What does it take to make the special effects in a movie blow away an audience? What gives it that “wow” factor? The secret to effective and believable special effects in movies are in the little details. The special effects department covers a wide spectrum of roles in the shop and on set. There are a number of tips and tricks that special effects artists use to make their creations impress the audience.
As a special effects artist, you never know what you will be asked to build from day to day. Special effects covers a broad spectrum of builds from arterial spray to full body monster suits. Before beginning to design a zombie, monster or even a fake injury it is important to be familiar with the real life counterpart. Between Google searching pictures of horrific mutilation for slasher flicks and decaying bodies for shows like Walking Dead there are probably a number of special effects artists on government watch lists. In this industry it pays to take the time to flip through a copy of Grey’s Anatomy before beginning a new project.
Sculpting is a huge part of creating complicated props and makeup. Clay is usually the material that comes to mind when people think about making a sculpture. There are many varieties of clay on the market which are ideal for different applications. Softer material such as plain ceramics clay is useful for building up large sculptures quickly, but it does not hold detail as well as other clays. Chavant or Monster Clay is the industry standard for sculpting complicated prosthetics. Chavant is much harder to work with than normal clay, but gets softer when worked or heated in a microwave. It also will not dry out and crack if left unattended like regular ceramic clay.
As for the process of sculpting, that is a skill attained through practice. Much like drawing or painting, it pays to attend sculpting classes with live models. Having a friend pose or reference pictures from many different angles will work as well. Pay special attention to proportion as well as texture, and keep a variety of sculpting tools on hand for every situation.
There is also a two part sculpt-able epoxy clay that requires no firing and allows users to sculpt larger,
stronger pieces in a much more detailed way with more control over weight distribution.
To allow for natural movement, each foam latex makeup appliance is made to custom fit the actor playing the part. This means that before sculpting can even begin the actor must be live cast to have a base to work off. That sculpt is then later turned into a mould so the latex piece can be recreated over and over for every day of filming. Even non-makeup special effects and props often use a mould of some description at some point during its construction. If latex seems too much for you, you can also use silicone appliances to make sure that your spooky creation will fit perfectly on the actor.
A clean and well-built mould without gaps and bubbles will also mean less time spent fixing flaws later, so it pays to know the basics of mould making and moulding and casting materials. Believe me, there is nothing more tedious than patching a bad seam on a latex body suit dozens of times over the course of several weeks.
Every custom makeup job for TV and film is painted by hand. The exact color pallet is often determined by the vision of the director and the creative leads, but it is the special effects artist’s job to translate their vision to a physical product. This unfortunately requires some knowledge of color theory. It also once again requires a bit of research. Painting realistic skin involves more than mixing varying shades of skin tones. Skin is just a little transparent, so adding layers for veins and muscle can bring creations to life.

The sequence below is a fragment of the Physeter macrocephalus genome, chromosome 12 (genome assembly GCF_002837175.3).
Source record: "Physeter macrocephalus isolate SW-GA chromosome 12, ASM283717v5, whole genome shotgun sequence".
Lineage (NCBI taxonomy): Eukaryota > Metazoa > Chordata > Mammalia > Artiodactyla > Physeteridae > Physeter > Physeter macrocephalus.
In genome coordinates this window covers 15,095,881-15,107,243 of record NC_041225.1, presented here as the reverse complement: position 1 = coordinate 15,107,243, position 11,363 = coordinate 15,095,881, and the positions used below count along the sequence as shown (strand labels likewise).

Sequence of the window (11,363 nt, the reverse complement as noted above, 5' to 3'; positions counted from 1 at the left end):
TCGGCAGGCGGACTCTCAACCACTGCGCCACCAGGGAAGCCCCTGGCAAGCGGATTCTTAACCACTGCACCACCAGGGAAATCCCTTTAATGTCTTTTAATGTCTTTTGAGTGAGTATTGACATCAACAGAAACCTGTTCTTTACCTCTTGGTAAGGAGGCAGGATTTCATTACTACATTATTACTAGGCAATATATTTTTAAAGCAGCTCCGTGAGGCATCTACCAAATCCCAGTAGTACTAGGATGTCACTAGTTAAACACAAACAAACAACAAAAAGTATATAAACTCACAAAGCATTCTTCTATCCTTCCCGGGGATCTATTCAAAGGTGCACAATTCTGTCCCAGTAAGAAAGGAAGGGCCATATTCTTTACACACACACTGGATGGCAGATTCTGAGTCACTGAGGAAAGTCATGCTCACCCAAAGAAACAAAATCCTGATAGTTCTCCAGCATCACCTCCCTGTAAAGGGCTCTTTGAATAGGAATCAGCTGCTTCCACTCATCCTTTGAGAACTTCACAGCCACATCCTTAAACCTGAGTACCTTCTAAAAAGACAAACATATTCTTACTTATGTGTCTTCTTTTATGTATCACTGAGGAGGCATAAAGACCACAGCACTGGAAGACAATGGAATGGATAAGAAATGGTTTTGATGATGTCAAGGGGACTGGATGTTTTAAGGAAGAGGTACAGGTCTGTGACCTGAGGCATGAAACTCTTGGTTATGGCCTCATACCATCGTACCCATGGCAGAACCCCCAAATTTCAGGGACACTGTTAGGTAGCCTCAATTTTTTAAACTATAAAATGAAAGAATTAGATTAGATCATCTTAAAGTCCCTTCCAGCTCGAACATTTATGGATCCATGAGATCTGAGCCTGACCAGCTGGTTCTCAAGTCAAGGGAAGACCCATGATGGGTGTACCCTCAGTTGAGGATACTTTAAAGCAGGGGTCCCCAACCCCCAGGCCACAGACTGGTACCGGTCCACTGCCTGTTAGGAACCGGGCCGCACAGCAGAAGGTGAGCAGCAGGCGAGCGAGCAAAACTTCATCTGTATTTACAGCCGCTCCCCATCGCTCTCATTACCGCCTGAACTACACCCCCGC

Before the day of the shoot, make sure to use the seconds (poor quality pulls from the mould) for test painting. This will ensure that the painting does not get overworked and muddy, and will also cut down the painting time the day of filming. There is still a person under all the makeup, so be as efficient while applying and painting as possible.
The women of the world already know the secret of using makeup to highlight and contour the face to create a desired effect. A well-placed highlight or shadow has the potential to completely change the shape of a face without the use of any complicated latex appliances. A special effects artist can create a top notch prosthetic but the translation to the screen will fall flat if the application has low contrast. It is worth taking the time to check out body painting videos and taking note of the tricks used to create the illusion of depth using only paint.
It is worth mentioning again that special effects artists get strange requests on a daily basis. The position requires a high degree of problem solving skills in order to make everything on screen look believable. This involves a combination of both research and creativity. When making props and puppets, it is often easier and faster to use shapes which already exist. Most special effects shops will keep bins of toys and broken home appliances to take apart and reassemble.
Another problem which should always be a top priority for every build is the comfort of the actor. No matter what material is being used on a given day an artist should remember than the actor will be using the final product for eight or more hours a day. Always be thinking of ways to build lighter, and make everything as durable as possible, because it will break on set.
Special FX is an industry of artists, engineers and problem solvers. Mastering new skills and researching new materials and products is crucial for success!